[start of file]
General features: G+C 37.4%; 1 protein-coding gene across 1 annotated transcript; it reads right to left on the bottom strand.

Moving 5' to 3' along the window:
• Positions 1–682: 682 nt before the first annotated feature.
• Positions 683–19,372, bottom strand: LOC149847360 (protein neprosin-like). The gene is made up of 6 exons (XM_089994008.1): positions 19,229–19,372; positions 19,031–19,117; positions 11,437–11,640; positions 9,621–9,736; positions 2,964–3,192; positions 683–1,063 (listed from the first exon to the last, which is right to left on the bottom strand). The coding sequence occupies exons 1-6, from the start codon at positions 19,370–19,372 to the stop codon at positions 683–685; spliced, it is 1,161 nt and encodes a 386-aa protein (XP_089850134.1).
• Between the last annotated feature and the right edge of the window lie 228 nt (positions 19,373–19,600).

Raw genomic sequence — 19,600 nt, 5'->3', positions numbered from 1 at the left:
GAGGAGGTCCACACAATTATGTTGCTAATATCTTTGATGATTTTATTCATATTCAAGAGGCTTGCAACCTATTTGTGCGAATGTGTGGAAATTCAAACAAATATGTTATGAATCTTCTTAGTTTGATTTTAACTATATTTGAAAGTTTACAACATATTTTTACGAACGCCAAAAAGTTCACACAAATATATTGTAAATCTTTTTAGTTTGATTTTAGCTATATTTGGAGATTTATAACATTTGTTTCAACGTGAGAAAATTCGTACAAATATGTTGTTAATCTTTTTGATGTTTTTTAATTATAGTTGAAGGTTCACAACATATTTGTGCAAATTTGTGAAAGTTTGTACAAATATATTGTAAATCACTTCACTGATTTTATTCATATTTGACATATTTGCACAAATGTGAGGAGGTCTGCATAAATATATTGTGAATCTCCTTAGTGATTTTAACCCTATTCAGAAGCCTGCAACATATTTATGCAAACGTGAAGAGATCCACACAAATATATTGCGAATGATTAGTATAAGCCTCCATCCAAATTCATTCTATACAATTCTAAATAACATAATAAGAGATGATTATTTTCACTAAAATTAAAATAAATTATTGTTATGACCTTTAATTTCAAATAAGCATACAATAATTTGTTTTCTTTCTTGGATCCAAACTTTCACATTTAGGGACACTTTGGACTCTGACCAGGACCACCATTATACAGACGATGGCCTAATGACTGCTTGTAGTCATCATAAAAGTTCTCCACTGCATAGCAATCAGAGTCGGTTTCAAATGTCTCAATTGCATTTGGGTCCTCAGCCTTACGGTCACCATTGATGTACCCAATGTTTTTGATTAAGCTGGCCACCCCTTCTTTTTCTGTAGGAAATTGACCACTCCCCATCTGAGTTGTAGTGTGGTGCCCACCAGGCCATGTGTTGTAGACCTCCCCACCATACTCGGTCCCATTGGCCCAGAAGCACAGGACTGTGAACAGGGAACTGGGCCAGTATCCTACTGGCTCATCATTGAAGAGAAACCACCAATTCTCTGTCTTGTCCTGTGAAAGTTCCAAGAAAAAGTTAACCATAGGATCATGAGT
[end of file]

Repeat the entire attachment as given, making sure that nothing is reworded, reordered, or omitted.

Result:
General features: G+C 37.4%; 1 protein-coding gene across 1 annotated transcript; it reads right to left on the bottom strand.

Moving 5' to 3' along the window:
• Positions 1–682: 682 nt before the first annotated feature.
• Positions 683–19,372, bottom strand: LOC149847360 (protein neprosin-like). The gene is made up of 6 exons (XM_089994008.1): positions 19,229–19,372; positions 19,031–19,117; positions 11,437–11,640; positions 9,621–9,736; positions 2,964–3,192; positions 683–1,063 (listed from the first exon to the last, which is right to left on the bottom strand). The coding sequence occupies exons 1-6, from the start codon at positions 19,370–19,372 to the stop codon at positions 683–685; spliced, it is 1,161 nt and encodes a 386-aa protein (XP_089850134.1).
• Between the last annotated feature and the right edge of the window lie 228 nt (positions 19,373–19,600).

Raw genomic sequence — 19,600 nt, 5'->3', positions numbered from 1 at the left:
GAGGAGGTCCACACAATTATGTTGCTAATATCTTTGATGATTTTATTCATATTCAAGAGGCTTGCAACCTATTTGTGCGAATGTGTGGAAATTCAAACAAATATGTTATGAATCTTCTTAGTTTGATTTTAACTATATTTGAAAGTTTACAACATATTTTTACGAACGCCAAAAAGTTCACACAAATATATTGTAAATCTTTTTAGTTTGATTTTAGCTATATTTGGAGATTTATAACATTTGTTTCAACGTGAGAAAATTCGTACAAATATGTTGTTAATCTTTTTGATGTTTTTTAATTATAGTTGAAGGTTCACAACATATTTGTGCAAATTTGTGAAAGTTTGTACAAATATATTGTAAATCACTTCACTGATTTTATTCATATTTGACATATTTGCACAAATGTGAGGAGGTCTGCATAAATATATTGTGAATCTCCTTAGTGATTTTAACCCTATTCAGAAGCCTGCAACATATTTATGCAAACGTGAAGAGATCCACACAAATATATTGCGAATGATTAGTATAAGCCTCCATCCAAATTCATTCTATACAATTCTAAATAACATAATAAGAGATGATTATTTTCACTAAAATTAAAATAAATTATTGTTATGACCTTTAATTTCAAATAAGCATACAATAATTTGTTTTCTTTCTTGGATCCAAACTTTCACATTTAGGGACACTTTGGACTCTGACCAGGACCACCATTATACAGACGATGGCCTAATGACTGCTTGTAGTCATCATAAAAGTTCTCCACTGCATAGCAATCAGAGTCGGTTTCAAATGTCTCAATTGCATTTGGGTCCTCAGCCTTACGGTCACCATTGATGTACCCAATGTTTTTGATTAAGCTGGCCACCCCTTCTTTTTCTGTAGGAAATTGACCACTCCCCATCTGAGTTGTAGTGTGGTGCCCACCAGGCCATGTGTTGTAGACCTCCCCACCATACTCGGTCCCATTGGCCCAGAAGCACAGGACTGTGAACAGGGAACTGGGCCAGTATCCTACTGGCTCATCATTGAAGAGAAACCACCAATTCTCTGTCTTGTCCTGTGAAAGTTCCAAGAAAAAGTTAACCATAGGATCATGAGT